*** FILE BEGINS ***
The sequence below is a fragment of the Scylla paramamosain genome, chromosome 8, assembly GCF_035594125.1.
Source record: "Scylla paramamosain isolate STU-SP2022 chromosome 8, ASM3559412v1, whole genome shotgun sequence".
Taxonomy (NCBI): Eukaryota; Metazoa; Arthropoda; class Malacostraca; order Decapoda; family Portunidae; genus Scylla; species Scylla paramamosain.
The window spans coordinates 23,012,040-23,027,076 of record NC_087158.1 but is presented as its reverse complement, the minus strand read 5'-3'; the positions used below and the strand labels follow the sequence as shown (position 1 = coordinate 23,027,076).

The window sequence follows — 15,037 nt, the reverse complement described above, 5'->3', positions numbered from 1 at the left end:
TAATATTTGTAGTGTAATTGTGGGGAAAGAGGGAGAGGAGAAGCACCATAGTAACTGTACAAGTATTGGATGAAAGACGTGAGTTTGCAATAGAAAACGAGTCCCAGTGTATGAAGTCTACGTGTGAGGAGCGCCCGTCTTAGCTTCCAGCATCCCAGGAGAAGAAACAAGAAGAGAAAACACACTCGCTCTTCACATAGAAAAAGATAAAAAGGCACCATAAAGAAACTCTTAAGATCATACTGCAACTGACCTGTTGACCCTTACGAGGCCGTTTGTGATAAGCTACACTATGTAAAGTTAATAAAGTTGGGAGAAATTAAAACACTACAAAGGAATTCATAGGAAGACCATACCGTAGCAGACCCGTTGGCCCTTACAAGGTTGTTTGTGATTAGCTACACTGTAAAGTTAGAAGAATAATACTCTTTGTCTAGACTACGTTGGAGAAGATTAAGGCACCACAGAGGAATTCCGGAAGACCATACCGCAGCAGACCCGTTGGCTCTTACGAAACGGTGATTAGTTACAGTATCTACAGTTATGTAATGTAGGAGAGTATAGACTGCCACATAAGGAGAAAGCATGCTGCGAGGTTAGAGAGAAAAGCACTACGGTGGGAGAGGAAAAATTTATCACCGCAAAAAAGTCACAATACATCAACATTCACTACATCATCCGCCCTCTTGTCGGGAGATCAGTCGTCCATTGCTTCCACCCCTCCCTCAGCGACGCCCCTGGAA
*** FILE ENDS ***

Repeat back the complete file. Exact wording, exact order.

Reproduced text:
The sequence below is a fragment of the Scylla paramamosain genome, chromosome 8, assembly GCF_035594125.1.
Source record: "Scylla paramamosain isolate STU-SP2022 chromosome 8, ASM3559412v1, whole genome shotgun sequence".
Taxonomy (NCBI): Eukaryota; Metazoa; Arthropoda; class Malacostraca; order Decapoda; family Portunidae; genus Scylla; species Scylla paramamosain.
The window spans coordinates 23,012,040-23,027,076 of record NC_087158.1 but is presented as its reverse complement, the minus strand read 5'-3'; the positions used below and the strand labels follow the sequence as shown (position 1 = coordinate 23,027,076).

The window sequence follows — 15,037 nt, the reverse complement described above, 5'->3', positions numbered from 1 at the left end:
TAATATTTGTAGTGTAATTGTGGGGAAAGAGGGAGAGGAGAAGCACCATAGTAACTGTACAAGTATTGGATGAAAGACGTGAGTTTGCAATAGAAAACGAGTCCCAGTGTATGAAGTCTACGTGTGAGGAGCGCCCGTCTTAGCTTCCAGCATCCCAGGAGAAGAAACAAGAAGAGAAAACACACTCGCTCTTCACATAGAAAAAGATAAAAAGGCACCATAAAGAAACTCTTAAGATCATACTGCAACTGACCTGTTGACCCTTACGAGGCCGTTTGTGATAAGCTACACTATGTAAAGTTAATAAAGTTGGGAGAAATTAAAACACTACAAAGGAATTCATAGGAAGACCATACCGTAGCAGACCCGTTGGCCCTTACAAGGTTGTTTGTGATTAGCTACACTGTAAAGTTAGAAGAATAATACTCTTTGTCTAGACTACGTTGGAGAAGATTAAGGCACCACAGAGGAATTCCGGAAGACCATACCGCAGCAGACCCGTTGGCTCTTACGAAACGGTGATTAGTTACAGTATCTACAGTTATGTAATGTAGGAGAGTATAGACTGCCACATAAGGAGAAAGCATGCTGCGAGGTTAGAGAGAAAAGCACTACGGTGGGAGAGGAAAAATTTATCACCGCAAAAAAGTCACAATACATCAACATTCACTACATCATCCGCCCTCTTGTCGGGAGATCAGTCGTCCATTGCTTCCACCCCTCCCTCAGCGACGCCCCTGGAA